Learning to read is a very complicated cognitive journey and there is no one rule to fit all, as Susan Court says, “Reading, like thinking, is a complex process”. No one can explain why one child finds it easy to read and another finds it so hard. However, we all know the benefits of reading, and that even though it may take some students longer than others to acquire this skill, once learnt it will reap enormous rewards. As with the most competent of readers “the books we select to teach children to read should be ones they want to read and enjoy” (Clay, 2005).
In 1963 Marie Clay, a New Zealander, followed children in an observational survey of early literacy achievement for a year, and asked ‘Can we see the reading process going astray?’ As a result she came up with The Standardized Observation Survey of Early Literacy Achievement, which is a means of determining gaps in a six year-old students grasp of reading and writing, and a very useful tool for reading recovery. “All readers …need to find and use different kinds of information in print and combine the information which they find in print with what they carry in their head from their past experiences with language” (Clay, 2013:14).
Susan showed us examples of the Ready to Read series of books, which were first published in 1963. They are “student texts, for guided and shared reading distributed free to all New Zealand schools with junior classes.” (http://literacyonline.tki.org.nz/Literacy-Online/Planning-for-my-students-needs/Instructional-Series/Ready-to-Read) She then went on to clarify the difference between the two instructional approaches of shared and guided reading. Shared reading involves teachers using large books with their students so that they can enjoy, participate and respond to the story together. Once they have shared the stories many times, students can read smaller versions of the book independently. So guided reading texts are those introduced after the shared reading.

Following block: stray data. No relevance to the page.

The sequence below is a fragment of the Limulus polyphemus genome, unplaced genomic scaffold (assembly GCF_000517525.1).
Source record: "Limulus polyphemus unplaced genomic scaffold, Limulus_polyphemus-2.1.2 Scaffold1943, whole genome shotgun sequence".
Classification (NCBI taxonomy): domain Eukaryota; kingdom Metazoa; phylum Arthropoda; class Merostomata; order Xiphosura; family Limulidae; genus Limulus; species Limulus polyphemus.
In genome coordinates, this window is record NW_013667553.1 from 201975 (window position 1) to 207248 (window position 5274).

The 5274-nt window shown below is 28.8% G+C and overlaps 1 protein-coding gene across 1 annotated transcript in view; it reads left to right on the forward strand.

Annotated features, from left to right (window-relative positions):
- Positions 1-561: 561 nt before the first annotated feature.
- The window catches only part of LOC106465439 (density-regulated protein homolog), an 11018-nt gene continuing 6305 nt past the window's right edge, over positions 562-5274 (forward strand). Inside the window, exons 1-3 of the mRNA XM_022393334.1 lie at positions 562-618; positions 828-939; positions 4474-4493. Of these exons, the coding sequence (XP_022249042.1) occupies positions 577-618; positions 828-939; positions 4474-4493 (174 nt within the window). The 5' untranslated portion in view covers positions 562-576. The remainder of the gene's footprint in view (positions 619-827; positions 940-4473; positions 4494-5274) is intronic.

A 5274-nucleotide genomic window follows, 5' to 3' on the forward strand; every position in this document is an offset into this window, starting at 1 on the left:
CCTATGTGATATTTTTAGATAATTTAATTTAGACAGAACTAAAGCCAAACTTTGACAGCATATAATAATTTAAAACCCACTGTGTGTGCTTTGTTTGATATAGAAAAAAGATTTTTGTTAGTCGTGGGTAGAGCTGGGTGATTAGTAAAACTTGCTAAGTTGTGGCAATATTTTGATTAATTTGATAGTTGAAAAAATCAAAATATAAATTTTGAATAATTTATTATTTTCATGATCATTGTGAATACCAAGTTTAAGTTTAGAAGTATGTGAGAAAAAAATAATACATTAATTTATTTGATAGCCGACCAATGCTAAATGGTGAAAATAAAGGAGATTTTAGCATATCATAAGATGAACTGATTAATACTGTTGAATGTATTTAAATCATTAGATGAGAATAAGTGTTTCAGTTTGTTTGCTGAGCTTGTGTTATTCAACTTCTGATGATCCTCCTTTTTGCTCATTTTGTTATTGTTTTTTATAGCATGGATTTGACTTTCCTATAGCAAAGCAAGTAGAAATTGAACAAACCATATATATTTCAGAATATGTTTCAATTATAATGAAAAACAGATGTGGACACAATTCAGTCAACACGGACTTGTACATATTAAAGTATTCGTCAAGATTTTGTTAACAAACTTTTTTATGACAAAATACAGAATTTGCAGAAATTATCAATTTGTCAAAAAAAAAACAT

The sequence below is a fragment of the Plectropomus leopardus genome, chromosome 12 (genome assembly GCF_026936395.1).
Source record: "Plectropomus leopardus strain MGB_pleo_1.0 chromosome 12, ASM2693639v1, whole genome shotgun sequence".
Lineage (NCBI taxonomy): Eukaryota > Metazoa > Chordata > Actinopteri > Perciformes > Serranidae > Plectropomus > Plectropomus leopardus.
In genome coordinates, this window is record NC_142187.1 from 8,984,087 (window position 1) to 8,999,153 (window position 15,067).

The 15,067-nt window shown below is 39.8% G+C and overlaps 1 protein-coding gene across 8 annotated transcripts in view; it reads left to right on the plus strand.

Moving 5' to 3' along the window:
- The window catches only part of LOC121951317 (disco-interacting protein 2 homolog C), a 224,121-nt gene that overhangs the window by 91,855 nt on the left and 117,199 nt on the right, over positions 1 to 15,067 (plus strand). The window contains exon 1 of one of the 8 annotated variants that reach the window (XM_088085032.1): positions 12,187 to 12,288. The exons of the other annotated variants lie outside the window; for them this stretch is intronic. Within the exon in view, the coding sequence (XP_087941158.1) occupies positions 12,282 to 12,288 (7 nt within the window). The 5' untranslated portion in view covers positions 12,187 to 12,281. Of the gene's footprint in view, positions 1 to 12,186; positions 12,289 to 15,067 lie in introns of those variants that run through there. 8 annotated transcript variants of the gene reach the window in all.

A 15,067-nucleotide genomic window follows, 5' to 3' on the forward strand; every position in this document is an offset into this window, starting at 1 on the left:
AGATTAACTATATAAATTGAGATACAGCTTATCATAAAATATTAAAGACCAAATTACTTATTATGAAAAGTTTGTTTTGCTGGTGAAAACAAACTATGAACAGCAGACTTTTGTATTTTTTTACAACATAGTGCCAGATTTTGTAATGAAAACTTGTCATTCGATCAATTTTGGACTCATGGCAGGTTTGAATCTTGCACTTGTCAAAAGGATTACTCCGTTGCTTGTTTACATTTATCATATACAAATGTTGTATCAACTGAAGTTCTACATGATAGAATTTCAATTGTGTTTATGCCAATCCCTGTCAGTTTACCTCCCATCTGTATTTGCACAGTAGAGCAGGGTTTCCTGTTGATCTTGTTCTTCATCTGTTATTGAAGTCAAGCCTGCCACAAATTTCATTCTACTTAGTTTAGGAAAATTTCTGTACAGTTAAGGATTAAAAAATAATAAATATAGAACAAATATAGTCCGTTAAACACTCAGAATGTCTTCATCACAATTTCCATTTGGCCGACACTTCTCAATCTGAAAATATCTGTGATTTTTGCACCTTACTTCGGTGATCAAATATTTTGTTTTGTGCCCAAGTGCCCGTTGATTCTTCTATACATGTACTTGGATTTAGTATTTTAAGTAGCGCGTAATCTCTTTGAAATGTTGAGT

In order to demonstrate the elements of reading (and how confusing this can be) Susan put us in the place of students who are just beginning to learn how to read. She did this by showing us a page of symbols and challenging us to decipher them. Then she asked us to explain what techniques we had used to find any meaning. The next step was to look at a page of symbols with a picture and it was amazing what this added to the process. Finally we looked at some Ready to Read picture books and tried to spot the literacy challenges, and progression, across a variety of reading levels. As a group we found it a very interesting exercise and it even highlighted the reasons why some senior level readers find the repetition, and the familiar content of series, so compulsive.
Apart form gaining an insight into how children learn to read I think we all enjoyed the excuse of reading the Greedy Cat stories!